Absintheurs Anonymous, or, Check Out My Louche, Douche!

December 23, 2006

My bottle of absinthe finally arrived in the mail yesterday — the real deal, not the cheap, gimmicky “absinth” crap. It cost me an arm and a leg, but I can’t really complain. I got it in 9 days from France, complete with replica glass and spoon.

I chose a bottle of Lemercier Amer 72%. It’s not the highest quality stuff, but like they say, you crawl before you walk. Or, I suppose, in the case of liquor, you crawl before you walk… and then begin crawling again.

Despite the fact that I had an empty stomach and had to go to work in an hour, I ripped the box open and poured a glass. Self control has never been my forte.

lemercier0.jpg lemercier1.jpg lemercier2.jpg lemercier11.jpg lemecier10.jpg
Vive la France!

Results? Work sucked pretty bad, as would be expected after ingesting a glass of 140 proof booze (apparently, the granola bar I stuffed in my mouth before heading out didn’t do a great job of soaking anything up). Actually, I was feeling OK until my supervisor called to ask if I would come in early and take a “10 key certification test”. That’s what we call “buzz kill”. Didn’t put me in a great mood for the rest of the day.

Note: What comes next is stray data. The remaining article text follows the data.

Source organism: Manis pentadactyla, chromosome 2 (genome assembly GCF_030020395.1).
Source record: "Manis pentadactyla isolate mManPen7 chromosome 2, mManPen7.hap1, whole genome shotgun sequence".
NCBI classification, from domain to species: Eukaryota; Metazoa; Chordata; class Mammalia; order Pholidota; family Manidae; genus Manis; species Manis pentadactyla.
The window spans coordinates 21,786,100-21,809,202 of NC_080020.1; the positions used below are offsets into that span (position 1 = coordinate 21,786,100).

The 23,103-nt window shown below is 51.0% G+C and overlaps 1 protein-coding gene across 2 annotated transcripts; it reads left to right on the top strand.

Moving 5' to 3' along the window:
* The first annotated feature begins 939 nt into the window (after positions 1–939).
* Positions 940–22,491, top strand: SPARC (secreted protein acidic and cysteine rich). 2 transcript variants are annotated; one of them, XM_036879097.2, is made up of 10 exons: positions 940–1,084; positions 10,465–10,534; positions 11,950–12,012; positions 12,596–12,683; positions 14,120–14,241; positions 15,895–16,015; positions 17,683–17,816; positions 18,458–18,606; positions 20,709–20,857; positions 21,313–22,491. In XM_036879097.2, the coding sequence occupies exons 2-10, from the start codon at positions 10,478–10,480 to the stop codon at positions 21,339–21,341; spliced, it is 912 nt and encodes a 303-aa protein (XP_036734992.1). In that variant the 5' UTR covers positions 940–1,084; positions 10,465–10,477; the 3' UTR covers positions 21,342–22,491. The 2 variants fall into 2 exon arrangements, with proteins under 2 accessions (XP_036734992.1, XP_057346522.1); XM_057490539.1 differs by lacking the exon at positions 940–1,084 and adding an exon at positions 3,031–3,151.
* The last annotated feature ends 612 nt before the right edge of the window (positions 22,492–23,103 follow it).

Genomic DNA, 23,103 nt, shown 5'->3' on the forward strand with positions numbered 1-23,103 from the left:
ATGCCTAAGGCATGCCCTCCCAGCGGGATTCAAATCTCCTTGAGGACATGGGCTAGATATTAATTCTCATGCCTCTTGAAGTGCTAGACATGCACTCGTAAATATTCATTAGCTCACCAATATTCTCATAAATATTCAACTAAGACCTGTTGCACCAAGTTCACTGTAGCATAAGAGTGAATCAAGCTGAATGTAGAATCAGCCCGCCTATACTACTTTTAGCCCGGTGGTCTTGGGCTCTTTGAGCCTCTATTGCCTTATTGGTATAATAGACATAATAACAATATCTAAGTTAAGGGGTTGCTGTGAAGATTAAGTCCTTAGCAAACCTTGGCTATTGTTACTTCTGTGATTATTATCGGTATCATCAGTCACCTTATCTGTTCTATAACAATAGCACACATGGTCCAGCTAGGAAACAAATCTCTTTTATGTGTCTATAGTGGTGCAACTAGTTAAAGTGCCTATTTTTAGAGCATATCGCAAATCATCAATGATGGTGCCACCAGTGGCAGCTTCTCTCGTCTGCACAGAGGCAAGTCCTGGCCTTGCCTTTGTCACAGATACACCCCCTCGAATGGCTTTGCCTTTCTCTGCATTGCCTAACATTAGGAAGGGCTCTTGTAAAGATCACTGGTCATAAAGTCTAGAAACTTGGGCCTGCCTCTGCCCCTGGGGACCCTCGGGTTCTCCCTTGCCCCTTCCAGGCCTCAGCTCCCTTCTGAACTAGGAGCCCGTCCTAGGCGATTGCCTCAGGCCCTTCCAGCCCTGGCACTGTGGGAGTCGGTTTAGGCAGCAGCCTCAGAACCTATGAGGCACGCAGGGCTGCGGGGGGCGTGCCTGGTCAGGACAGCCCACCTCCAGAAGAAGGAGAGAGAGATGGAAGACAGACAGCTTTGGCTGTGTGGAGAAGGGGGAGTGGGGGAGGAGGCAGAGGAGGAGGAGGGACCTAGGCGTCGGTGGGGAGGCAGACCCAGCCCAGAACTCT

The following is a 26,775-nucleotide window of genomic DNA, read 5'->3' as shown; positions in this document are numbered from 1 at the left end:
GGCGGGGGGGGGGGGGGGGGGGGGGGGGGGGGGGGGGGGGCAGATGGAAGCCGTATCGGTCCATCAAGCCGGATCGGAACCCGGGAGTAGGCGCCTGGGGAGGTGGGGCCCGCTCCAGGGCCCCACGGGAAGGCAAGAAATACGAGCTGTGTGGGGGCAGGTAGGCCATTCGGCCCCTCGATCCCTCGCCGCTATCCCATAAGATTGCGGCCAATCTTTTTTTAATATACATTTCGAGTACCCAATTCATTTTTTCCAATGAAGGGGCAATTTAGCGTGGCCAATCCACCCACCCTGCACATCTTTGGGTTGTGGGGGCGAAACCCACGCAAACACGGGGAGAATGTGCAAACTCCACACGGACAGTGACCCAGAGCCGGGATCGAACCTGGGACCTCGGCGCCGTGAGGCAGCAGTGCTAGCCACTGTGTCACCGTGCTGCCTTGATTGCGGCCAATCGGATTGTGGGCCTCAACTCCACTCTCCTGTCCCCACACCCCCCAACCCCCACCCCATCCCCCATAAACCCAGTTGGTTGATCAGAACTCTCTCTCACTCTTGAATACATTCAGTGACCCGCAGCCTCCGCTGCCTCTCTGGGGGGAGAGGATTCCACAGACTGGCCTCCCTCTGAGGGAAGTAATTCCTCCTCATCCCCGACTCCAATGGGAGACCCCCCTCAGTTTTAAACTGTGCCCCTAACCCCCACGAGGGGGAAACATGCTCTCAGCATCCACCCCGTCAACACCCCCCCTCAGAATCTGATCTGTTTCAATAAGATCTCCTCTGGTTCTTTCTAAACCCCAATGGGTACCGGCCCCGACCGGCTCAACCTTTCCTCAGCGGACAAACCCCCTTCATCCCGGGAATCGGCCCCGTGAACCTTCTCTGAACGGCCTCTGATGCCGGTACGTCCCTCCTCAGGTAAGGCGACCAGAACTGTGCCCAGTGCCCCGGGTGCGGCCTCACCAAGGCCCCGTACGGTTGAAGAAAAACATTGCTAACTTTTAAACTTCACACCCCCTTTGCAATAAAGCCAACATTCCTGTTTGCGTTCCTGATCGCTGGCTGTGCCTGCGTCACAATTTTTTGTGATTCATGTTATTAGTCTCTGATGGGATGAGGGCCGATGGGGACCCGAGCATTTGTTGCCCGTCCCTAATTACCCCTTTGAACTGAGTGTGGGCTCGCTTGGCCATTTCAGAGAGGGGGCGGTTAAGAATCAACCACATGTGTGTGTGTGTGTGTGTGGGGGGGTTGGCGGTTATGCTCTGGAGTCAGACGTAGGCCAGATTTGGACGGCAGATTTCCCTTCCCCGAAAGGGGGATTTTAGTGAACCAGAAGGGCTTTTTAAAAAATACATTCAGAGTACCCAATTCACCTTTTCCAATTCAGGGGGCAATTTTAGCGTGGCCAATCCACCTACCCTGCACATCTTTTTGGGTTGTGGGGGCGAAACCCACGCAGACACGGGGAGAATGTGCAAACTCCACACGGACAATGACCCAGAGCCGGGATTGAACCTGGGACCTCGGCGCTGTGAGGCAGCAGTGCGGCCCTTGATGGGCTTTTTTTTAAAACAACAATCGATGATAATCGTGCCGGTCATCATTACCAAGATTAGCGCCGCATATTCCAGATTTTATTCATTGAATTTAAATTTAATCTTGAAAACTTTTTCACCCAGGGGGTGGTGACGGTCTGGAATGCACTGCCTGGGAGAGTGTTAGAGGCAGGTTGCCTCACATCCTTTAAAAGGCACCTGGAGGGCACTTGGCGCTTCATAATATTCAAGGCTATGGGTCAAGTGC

The next night I figured I should cut my losses and really try the stuff on, considering the expense. What’s an absinthe drunk like?

Absinthe’s not going to make you trip out hawd coh nigga — after all, it’s basically just liquor with some herbs thrown into it, none of which are related to THC or any such nonsense. It does produce a different sort of drunk, though, just like tequila can produce a different drunk than whiskey or wine or beer.

Whether or not it’s the herbs, the distillation process, the tiny amount of thujone, I don’t think anybody knows. I can say that, normally, after drinking half a bottle of 140-proof liquor I would be shitfaced. One would think that I’d be singing Queen songs to my cats in tight leather pants, followed up with some premium drunk dialing and a hangover the likes of which would make Arnold Schwarzenegger cry like a woman. IT’S NOT A TUMAH!